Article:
Ending with the 1992 season, he was involved with a string of 10 consecutive NCAA tournament berths, surpassing Jerry Tarkanian and the legendary John Wooden for the fourth longest streak of all-time.
During his tenure at Syracuse, Boeheim has taken a strong regional basketball program and brought it to a spot in the nation's upper echelon:
Postseason appearances in every year except 1993.
19 trips to the NCAAs, including 10 in a row, a number that tied Al McGuire's Marquette teams for the fourth longest streak in NCAA history.
11 seasons with 26 or more victories, including six in a row from 1986-91.
A conference-best six BIG EAST regular season titles (including the 1997-98 BIG EAST Seven title) and three tourney championships.
A conference record 11 championship game appearances.
Boeheim has clearly established himself among the coaching elite. He has compiled a gaudy 549-193 record and is 22-11 in the NCAA Tournament over the past 11 seasons, 29-19 for his career. He has two national championship game appearances. He has an overall winning percentage of .740.
How steady has he been? In the 100-plus years of college basketball, only 11 men have ever won more consistently than James Arthur Boeheim.
Over and above his prowess in the collegiate ranks, Boeheim is also highly-respected on the international scene. In 1991, he was on Mike Krzyzewski's staff as the U.S. basketball team won the silver medal at the Goodwill Games in Seattle and the bronze at the World Championships in Argentina. In 1989, he assisted Gene Keady as the U.S. won the gold at the World University Games. The summer of 1998 saw Boeheim coach the USA Basketball COPABA Junior World Championship Qualifying team. He was named the USA Basketball's 1998 Developmental Coach of the Year after leading the club to a gold medal and a 6-0 record. It was the fourth USA Basketball coaching stint for Boeheim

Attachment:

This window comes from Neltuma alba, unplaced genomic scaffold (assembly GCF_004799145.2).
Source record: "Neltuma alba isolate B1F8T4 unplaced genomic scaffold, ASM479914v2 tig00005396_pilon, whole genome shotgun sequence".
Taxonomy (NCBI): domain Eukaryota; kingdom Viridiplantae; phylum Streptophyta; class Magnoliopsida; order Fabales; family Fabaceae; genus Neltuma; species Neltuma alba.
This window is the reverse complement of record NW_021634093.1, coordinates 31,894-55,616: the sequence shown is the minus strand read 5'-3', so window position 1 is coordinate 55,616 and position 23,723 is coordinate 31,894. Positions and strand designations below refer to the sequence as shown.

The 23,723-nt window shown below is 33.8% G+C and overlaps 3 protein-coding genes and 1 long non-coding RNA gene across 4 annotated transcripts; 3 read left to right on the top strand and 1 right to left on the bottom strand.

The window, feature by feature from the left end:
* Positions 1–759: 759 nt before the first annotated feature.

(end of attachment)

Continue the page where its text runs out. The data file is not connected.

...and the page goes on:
Boeheim has been associated with basketball at Syracuse University since 1962, first as a player, then as an assistant and now as the head coach. Throughout that association, there has been steady success. In 1966, he and Dave Bing led the Orange to a 22-6 record and its second-ever NCAA Tournament appearance. In 1975 he was an assistant for the Orangemen's first Final Four team. In 1987 and 1996, he was at the helm of Syracuse's near-miss in the national championship games. To attain such heights is one thing. To maintain it, as Boeheim has, is quite another.
"If people respect our program...then I hope they have some measure of respect for me," said Boeheim. "I've been at Syracuse for (36) years as a player and coach, and I hope I have had something to do with (the success of) the basketball program during that time."
Over the years, Rony Seikaly, Sherman Douglas, Derrick Coleman and Billy Owens have made their presence felt in the NBA. These are impressive players, but the fact remains that Boeheim was putting together 20-win seasons and NCAA tournament teams long before Dwayne "Pearl" Washington came on the scene and forever changed the quality of recruit that found his way to Syracuse.
Whereas the roster was once dominated with New York State players, Boeheim and his assistants are now welcome in virtually any living room in the country. You don't just suddenly announce you are going to bang heads with the North Carolinas, the Indianas, the Kentuckys of the world. You have to work to prove yourself. And Jim Boeheim has.
A native of Lyons, NY, Boeheim (Nov. 17, 1944) came to Syracuse in 1962 after earning All-Sectional and All-State honors at Lyons Central High School. He began his SU career as a walk-on and finished it as a co-captain alongside Dave Bing in the 1966 NCAA East Regional finals. As a senior, Boeheim averaged 14.6 points and became the 10th player in Syracuse history to score over 400 points in a season. His career numbers read 745 points, a 9.8 scoring average, .519 from the field and .695 from the free throw line.